In The Homesman (2014), Mary Bee (Hilary Swank) was the antithesis of a regular woman in 1850. She could plow, she could shoot, and she wasn’t afraid to take on duties that other men shied away from. But, the first and last times she speaks in the film, she’s proposing to a man who turns her down. All of her strong, macho actions throughout the core of the film are bookended by failed attempts to step into the traditional female lifestyle she couldn’t have. Being a dominant woman of character and and a genuinely good person weren’t enough. Though her propositions are poignant, there’s an urgency in her words. She knows she’s running out of time.
It’s relatively clear that her offer of marriage at the beginning of the film was to a fellow who she knew, but not that well, and not for a long time. When she proposed to George (Tommy Lee Jones), while it was another desperate act to slip into societal normalcy, the two of them had formed some sort of genuine connection on their voyage; yet he still denied her. Being denied by the likes of a societal drifter was the final stressor that Mary Bee could take. She asked George to lay with her so she would at least not die without knowing that comfort, then took her own life. People didn’t live nearly as long in 1850. At the age of 31, she was almost past her prime in a time when most women got married before exiting their teens. She was depressed, and she had lost hope that she would ever be able to marry.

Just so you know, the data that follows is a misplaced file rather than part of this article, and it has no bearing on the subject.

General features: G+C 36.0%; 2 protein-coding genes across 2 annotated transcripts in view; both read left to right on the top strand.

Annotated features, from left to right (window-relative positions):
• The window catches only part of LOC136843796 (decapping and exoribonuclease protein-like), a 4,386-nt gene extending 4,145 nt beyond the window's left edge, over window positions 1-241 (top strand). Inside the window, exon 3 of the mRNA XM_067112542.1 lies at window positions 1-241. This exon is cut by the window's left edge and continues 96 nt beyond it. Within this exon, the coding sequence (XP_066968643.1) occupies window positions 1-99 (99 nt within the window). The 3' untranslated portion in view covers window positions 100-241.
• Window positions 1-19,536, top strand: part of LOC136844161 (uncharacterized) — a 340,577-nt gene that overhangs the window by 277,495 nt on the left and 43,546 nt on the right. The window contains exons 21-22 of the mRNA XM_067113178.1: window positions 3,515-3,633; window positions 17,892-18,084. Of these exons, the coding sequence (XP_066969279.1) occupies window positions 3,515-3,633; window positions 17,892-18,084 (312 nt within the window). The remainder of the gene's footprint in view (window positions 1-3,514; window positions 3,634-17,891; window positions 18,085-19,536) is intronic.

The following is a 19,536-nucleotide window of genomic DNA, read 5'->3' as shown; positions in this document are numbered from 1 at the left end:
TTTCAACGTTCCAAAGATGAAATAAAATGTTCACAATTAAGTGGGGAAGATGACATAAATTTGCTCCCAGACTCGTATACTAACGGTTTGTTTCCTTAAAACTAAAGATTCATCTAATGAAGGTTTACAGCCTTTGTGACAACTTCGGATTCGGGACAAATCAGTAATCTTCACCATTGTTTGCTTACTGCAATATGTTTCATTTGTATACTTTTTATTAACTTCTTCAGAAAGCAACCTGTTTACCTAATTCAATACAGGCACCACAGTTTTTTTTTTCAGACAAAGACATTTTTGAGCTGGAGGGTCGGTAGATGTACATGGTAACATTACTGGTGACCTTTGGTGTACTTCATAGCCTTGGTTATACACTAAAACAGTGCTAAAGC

The film didn't do a great job of showcasing the mental anguish that Mary Bee was obviously suffering. Though the act is supposed to come as a shock, it does even moreso when we couldn't visualize the anguish of the character. We get that there's an urgency in her desire to find a husband, but not to the level that it goes. Since she was so dedicated to her commitment to transporting the women, she gave the impression that commitment would outweigh her personal issues. Still, it’s fair to infer the cause of her suicide from the film’s context.